Ban Naiheak, BSc in Veterinary Medicine at the Royal University of Agriculture (RUA), Cambodia, shows off the E.Coli bacteria she colonized in Microbiology Lab at RUA.
Ban Naiheak, a 22-year-old student at the Royal University of Agriculture, moved from a rural province in Cambodia to live with her aunt in Phnom Penh in order to pursue her education. Ms. Naiheak is majoring in Veterinary Medicine and she has just completed her research for her thesis and is ready to defend. Her research topic is “Antimicrobial Resistance Profiles Found in a Case Study of Escherichia Coli (E. Coli) from Cohabitant Pets and Environment at Animal Clinic in Phnom Penh.”
Ms. Naiheak is considered to be one of the more promising students in her cohort, according to many of her professors, and has been able to continue her studies thanks to a grant from CE SAIN in March 2019, funded by USAID though the Sustainable Intensification Innovation Lab (SIIL) at Kansas State University.
“I was not so sure if my thesis research could continue since it needed huge financial support and I would definitely have had to change the topic to be simpler […], but my thesis was made possible because my application for grant thesis support was accepted. I was so happy to hear that,” she stated.
In addition to studying, Ms. Naiheak worked as a part-time administrator at the university. During the first stage of her thesis research, she volunteered at an animal clinic to collect samples from puppies for three months. Seeing that she was so busy with her schoolwork, the university gave her permission to take a three-month break from work to focus on her research. Ms. Naiheak has said that the past three months were a hard time for her, however, it was a great opportunity to learn new knowledge and gain experience outside of the classroom. She also received great support from her supervisors and assistance with her research through their advice, She was also able to come and work in the microbiology lab as often she needed.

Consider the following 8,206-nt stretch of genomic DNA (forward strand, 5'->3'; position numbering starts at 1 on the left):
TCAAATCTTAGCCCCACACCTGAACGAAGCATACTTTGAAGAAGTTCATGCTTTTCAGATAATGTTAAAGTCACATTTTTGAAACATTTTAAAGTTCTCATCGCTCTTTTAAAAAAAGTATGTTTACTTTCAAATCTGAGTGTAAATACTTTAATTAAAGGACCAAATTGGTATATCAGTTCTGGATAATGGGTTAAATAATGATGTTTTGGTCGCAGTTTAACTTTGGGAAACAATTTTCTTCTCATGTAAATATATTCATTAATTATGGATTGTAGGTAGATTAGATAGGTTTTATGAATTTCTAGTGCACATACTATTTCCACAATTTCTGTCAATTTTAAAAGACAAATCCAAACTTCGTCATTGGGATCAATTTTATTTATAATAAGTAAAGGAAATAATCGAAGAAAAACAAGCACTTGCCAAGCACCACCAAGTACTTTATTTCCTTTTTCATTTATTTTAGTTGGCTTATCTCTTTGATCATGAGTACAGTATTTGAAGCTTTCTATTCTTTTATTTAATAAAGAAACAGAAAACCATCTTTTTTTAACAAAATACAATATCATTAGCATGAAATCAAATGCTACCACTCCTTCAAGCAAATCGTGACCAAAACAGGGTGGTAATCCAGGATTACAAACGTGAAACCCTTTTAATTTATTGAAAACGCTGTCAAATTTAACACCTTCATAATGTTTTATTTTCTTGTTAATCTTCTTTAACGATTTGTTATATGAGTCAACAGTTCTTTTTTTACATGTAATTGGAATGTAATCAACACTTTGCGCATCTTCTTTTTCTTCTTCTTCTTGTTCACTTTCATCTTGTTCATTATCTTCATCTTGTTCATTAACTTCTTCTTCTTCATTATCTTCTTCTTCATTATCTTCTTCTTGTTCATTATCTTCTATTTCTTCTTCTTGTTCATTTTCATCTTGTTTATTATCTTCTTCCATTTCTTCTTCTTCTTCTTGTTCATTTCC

Her thesis has two main objectives: firstly, she wants to research the the presence of E. coli bacterial resistance in puppies and the animal clinic environment. Secondly, she wants to find out what types of existing treatments currently available can effectively treat puppies afflicted with E. coli bacterial infections. She says that the bacteria could be transmitted from the puppies to the environment, and even humans. When humans become exposed to the same kind of resistant bacteria, it came become very hard to treat. “My research is not a big topic that [will help all of] society,” she said, “but it will help the animal clinic to have a deeper understanding of this certain issue and help provide [people with] the research documentation that they can go and read.”
Ban Naiheak performs tests on bacteria in the Microbiology Lab at RUA.
Ms. Naiheak did encounter some challenges when the results of her research did not match to her hypothesis. In once instance during her research, she chose her sample from puppies that had diarrhea and was under three months old. She expected the result to be positive for the E. coli bacteria, but it came back negative. She will need to defend her findings and explain to the thesis committee the reasons for these differences. She says that knowing the history of the puppies’ background is very important and it helps to understand why the puppies got sick.
Naiheak wishes to pursue her master degree and do in-depth research on E. coli bacteria and how it can effect the environment and humans. At the moment, she is not sure of her eventual career goals, but she would like to find a job where she can share her knowledge and experience with other people.
“I would like to say thank you very much to CE SAIN and USAID for providing this grant to support undergraduate students on our research theses. Your support [has been] a big contribution to make our thesis research happen. Without your support, my preferred topic for the research thesis would not [have] happened. –Ban Naiheak
-Submitted by Manel Mao, CE SAIN Program Manager